Kenwa Mabuni – Founder of Shito-Ryu Karate 

Kenwa Mabuni started life as a sickly child but transformed himself into a strong warrior through the practice and dedication to the martial arts. Through his studies with great karate masters such as Anko Itosu and Kanryo Higaonna, along with the kung fu master Woo Yin Gue, he was able to combine what he had learned and develop one of the four major styles of traditional karate, Shito-Ryu.

Hironori Otsuka – Founder of Wado-Ryu Karate

Hironori Otsuka was a renowned master of jujitsu by the age of 28 before becoming a karate student under Gichin Funakoshi. He excelled and quickly rose through the ranks to become an assistant instructor, helping to develop training techniques in Shotokan karate. Later, Master Otsuka would brake away and form Wado-Ryu, one of the main four styles of traditional karate.

The Real Mr Miyagi – Founder of Goju Ryu

Sensei Chojun Miyagi was an early karate master who studied martial arts in both China and his homeland, Okinawa. He earned his place in martial arts history when he used his knowledge to blend soft (or internal) with hard (or external) techniques to develop the style known as Goju-Ryu, which is considered one of the main four styles and is today widely practiced throughout the world techniques.

Mas Oyama – Founder of Kyokushin Karate

Mas Oyama, founder of Kyokushin karate was one of the best karate masters of all time. He developed his body, mind and techniques through rigorous training and fought and won hundreds of full contact battles against fighters from many different martial arts styles. To test his skills further, he also went head to head with 52 bulls and was victorious in all, whether against man or beast.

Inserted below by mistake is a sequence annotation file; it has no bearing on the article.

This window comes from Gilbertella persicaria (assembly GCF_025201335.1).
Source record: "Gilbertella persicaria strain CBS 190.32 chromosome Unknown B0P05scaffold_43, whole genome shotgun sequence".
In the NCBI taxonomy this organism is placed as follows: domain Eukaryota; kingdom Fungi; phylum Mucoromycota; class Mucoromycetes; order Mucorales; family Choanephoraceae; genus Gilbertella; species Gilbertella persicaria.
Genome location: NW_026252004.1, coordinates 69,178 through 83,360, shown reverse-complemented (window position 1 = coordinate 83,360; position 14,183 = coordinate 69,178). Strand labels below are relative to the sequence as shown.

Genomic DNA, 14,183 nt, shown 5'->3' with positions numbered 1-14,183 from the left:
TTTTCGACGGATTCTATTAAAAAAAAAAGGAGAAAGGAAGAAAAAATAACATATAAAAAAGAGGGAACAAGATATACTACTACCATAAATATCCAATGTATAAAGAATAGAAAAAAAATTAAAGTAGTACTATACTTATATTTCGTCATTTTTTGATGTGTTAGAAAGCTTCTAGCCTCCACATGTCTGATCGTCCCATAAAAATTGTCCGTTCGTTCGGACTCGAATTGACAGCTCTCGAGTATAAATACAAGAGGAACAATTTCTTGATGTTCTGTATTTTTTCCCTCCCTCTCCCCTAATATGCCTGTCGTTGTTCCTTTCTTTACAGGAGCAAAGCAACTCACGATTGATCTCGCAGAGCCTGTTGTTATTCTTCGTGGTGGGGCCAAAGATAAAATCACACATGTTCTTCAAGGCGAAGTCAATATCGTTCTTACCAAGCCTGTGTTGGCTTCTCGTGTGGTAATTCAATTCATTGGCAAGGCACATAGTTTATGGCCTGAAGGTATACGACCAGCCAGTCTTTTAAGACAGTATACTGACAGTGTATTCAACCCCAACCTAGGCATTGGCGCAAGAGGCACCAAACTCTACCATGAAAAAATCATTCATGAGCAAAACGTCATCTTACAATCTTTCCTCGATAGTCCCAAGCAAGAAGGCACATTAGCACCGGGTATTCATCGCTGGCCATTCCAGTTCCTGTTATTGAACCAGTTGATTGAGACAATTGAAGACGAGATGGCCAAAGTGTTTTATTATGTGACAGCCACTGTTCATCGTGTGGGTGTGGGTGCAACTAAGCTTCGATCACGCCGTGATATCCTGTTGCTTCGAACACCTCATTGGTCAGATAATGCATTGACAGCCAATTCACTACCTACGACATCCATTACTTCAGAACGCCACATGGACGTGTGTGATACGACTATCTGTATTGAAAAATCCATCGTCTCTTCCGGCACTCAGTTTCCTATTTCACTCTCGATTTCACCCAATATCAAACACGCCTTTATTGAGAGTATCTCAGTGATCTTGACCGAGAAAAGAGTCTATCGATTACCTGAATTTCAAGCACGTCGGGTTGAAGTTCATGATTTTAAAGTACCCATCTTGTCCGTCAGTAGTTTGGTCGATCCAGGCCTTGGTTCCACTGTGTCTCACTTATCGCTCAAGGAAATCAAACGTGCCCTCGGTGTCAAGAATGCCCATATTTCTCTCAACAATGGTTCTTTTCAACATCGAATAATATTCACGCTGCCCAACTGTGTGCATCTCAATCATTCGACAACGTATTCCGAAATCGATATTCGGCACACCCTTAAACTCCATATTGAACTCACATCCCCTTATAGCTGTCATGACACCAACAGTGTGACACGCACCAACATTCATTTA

Kung Fu Masters


Bodhidharma (Ta Mo in Chinese) was an Indian Buddhist monk who is believed to have travelled to China in the sixth century. So the legend goes, while there he visited the Shaolin Monastery and taught the monks there a set of yogic exercises to improve their overall health. Over time, these exercises would evolve into martial arts, or more specifically, into Shaolin kung fu.

Zhang Sanfeng

Zhang Sanfeng who, according to legend, was the founder of an internal Chinese martial art known as Mien Chuen that would evolve into Tai Chi Chuan. After spending many years training in the Shaolin Temple, he made his way to the Wu Tang Mountains where he developed his new style after watching a fight between a snake and a crane.

Pak Mei – A Kung Fu Legend 

Pak Mei kung fu is believed to originate from the 17th century after the infamous burning of the Shaolin Temple. Thought by some to be a traitor and others a hero, Pak Mei’s style was so ruthless that even to this day, it is only taught in its truest form to the most elite of martial artists.

Wing Chun Kung Fu 

When Yim Ving Tsun was being bullied by a local man, she found help from Ng Mui, one of the Five Elders from the Shaolin Temple. From there, the Ving Tsun (Wing Chun) style developed and was handed down from student to master before being popularised by Bruce Lee.

 Samurai Masters

Tomoe Gozen

Tomoe Gozen, a rare example of a female Samurai warrior, is believed to have taken part in the Genpei Wars (1180 – 1185). She fought alongside her Master, Minamoto Yoshinaka though it is unclear how much of her story is merely martial arts legend.

Yoshitsune Minamoto 

Yoshitsune Minamoto was an instrumental figure, helping his brother Yoritomo overthrow the ruling Taira Clan with several decisive victories on the battlefield. However after the war, Yoritomo turned on him and hunted him down like a common criminal.

Tsukahara Bokuden

Tsukahara Bokuden was a 16th century Japanese warrior who exemplified what a samurai should be. He was known as one of the fiercest warriors around however in later life, Bokuden would take on a more pacifist philosophical standpoint.

Miyamoto Musashi  

Miyamoto Musashi is one of the most acclaimed samurai that ever lived. While undertaking a warrior’s pilgrimage in the 17th century, he fought in over 60 duels dispatching the best swordsmen in a given area, often in fights to the death.